major version, mark with warning message when invoked, with the changes
communicated on delta POD, and then actually remove only in the next major
version. That makes fewer surprises and oops for sure.

Thanks,
Sam

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Glen
2013-05-23 03:21:02 UTC
Permalink
- Breaking changes can be found by running your app's test suite using the new release.

- Previous releases can easily be accessed via http://backpan.perl.org/authors/id/S/SR/SRI and installed directly in moments with cpanm:

cpanm http://backpan.perl.org/authors/id/S/SR/SRI/Mojolicious-3.97.tar.gz

- Deltas can be accessed using the github diff tool.

- You may want to look into something like http://search.cpan.org/~miyagawa/carton-v0.9_9/docs/carton.pod for managing apps.



On May 22, 2013, at 8:52 PM, Sam Wong <***@gmail.com> wrote:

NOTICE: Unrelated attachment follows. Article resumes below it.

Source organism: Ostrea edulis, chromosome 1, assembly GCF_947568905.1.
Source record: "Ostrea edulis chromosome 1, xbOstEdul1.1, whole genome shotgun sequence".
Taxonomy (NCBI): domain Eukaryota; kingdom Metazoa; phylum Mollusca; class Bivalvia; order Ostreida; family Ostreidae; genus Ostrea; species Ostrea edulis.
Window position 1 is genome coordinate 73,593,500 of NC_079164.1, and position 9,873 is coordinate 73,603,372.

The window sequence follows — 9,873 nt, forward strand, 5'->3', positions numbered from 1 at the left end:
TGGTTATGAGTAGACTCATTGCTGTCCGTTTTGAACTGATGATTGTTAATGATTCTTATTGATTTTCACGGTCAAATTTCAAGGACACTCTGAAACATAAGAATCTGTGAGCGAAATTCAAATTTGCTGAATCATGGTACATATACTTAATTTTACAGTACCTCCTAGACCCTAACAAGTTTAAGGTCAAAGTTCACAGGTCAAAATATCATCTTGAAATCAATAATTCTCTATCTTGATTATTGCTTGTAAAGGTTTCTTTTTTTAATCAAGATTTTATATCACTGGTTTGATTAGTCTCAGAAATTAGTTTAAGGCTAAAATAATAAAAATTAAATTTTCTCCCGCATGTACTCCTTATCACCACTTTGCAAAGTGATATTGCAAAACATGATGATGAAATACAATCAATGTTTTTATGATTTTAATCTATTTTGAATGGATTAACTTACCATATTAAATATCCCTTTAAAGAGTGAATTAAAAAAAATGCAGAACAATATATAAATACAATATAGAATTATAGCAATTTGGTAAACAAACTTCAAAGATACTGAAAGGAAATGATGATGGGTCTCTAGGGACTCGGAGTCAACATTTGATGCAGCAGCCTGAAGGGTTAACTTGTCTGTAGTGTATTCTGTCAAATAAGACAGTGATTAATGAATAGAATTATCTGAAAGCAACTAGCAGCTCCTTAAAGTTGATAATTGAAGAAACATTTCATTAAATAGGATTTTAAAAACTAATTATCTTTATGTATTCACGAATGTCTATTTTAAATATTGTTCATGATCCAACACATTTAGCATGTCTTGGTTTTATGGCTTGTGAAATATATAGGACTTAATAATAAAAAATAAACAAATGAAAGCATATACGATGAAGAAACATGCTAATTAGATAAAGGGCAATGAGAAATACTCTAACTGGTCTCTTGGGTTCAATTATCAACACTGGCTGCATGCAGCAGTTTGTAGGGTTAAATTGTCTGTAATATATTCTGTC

> Thank you for all the hard work from all the contributors.
> Mojolicious is a very nice piece that completes the perl web app development puzzle, but it could be even better if deprecation could be handled better.
>
> I am an application developer and have been staying with Mojolicious since 0.98 (or is it - I don't recall the exact ver number).
> Over the time, two breaking changes affected me - 1) introduction of Mojolicios::Command->start_app, 2) removal of render_json.
>
> To an app dev, there are two problems with the breaking changes -
> a) I don't know (not even a ballpark idea) what will be broken if I upgrade
> b) I don't know how to fix the app
>
> May I take this chance to voice out how I think it could be done better.
> * Communication channel - POD please.
> I don't usually subscribe mailing list or IRC of a module, because it won't be possible for me to following hundreds of mailing list of modules that I am using, and very often I don't find the need to. Say - I don't think it's expected for app dev to subscribe the mailing list of DBI, or Moose. Most perl module usually keeps their interface stable.